She got a job on a farm in France, but soon returned home with agricultural ambitions. After initially setting up shop in Massachusetts, and learning firsthand about the unfriendliness with which disconnected governments can treat small farmers, she moved back to Rhode Island.

That was 10 years ago, when she began part-time farming at what was to become Blue Skys Farm. Five years ago, she became a full time farmer – and the rest is history.

When I first got to the farm, I found the crew in the Packing Room, bagging up snap peas and bundling sweet-smelling flowers and herbs in preparation for market the next day.

They sell their produce at four farmers markets throughout the year:

  • Pawtucket Wintertime Farmers Market, Saturdays, 9-1 pm, November through May, in Hope Artiste Village in Pawtucket
  • Woonsocket Winter Farmers Market, Tuesdays, 3-6 pm, November through June, at Thundermist Health Center in Woonsocket
  • West Warwick Farmers Market, Thursdays, 3-6 pm, July through October, at Thundermist in West Warwick
  • Pawtuxet Village Farmers Market, Saturdays, 9-12 pm, May through October, in Rhodes on the Pawtuxet Parking Lot in Cranston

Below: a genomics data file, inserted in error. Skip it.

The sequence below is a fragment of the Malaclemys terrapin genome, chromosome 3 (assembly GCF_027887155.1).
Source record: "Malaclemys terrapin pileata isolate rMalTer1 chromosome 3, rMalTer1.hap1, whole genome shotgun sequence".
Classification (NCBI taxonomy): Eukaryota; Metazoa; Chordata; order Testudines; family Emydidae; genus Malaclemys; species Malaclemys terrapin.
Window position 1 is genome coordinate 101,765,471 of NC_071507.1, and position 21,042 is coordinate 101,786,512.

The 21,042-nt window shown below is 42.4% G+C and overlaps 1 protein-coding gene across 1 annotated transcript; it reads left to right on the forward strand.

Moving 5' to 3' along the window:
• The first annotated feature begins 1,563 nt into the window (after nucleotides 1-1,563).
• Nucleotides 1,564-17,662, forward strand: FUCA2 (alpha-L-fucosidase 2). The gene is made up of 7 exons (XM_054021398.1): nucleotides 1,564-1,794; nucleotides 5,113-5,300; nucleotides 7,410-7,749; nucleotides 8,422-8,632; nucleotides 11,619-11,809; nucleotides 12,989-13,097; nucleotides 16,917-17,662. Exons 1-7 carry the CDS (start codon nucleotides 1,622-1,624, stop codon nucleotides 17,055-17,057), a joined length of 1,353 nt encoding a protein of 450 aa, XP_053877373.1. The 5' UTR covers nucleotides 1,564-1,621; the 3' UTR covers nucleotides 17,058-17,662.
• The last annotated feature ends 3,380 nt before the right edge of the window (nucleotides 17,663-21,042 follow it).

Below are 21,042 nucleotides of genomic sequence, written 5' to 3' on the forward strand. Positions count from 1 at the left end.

You can find out more information about these markets at http://www.farmfresh.org/food/farmersmarkets.php.

In addition to the farmers markets, Blue Skys operates a 20-week CSA (Community Supported Agriculture) program, from June through October. The 2015 CSA (which has already begun this year) has 22 members, a number that is growing every year.

We started the tour in Blue Skys’ main fields, full of rows of flowers, herbs, and cool-season vegetables. Christina showed me the farm’s two high tunnels – passively-solar-heated structures that allow early plantings of warm-season crops, like tomatoes and beans.

Blue Skys grows a huge variety of vegetables, flowers, and herbs. A partial list of crops includes turnips, lettuce mix, snap peas, kale, Swiss chard, summer squash, beets, carrots, arugula, tomatoes, purple potatoes, yellow pole beans, tomatillos, peppers, and a huge variety of herbs and flowers – Echinacea, ornamental sunflowers, sweet-smelling peonies, lilies, lavender, and nettles, to name a few.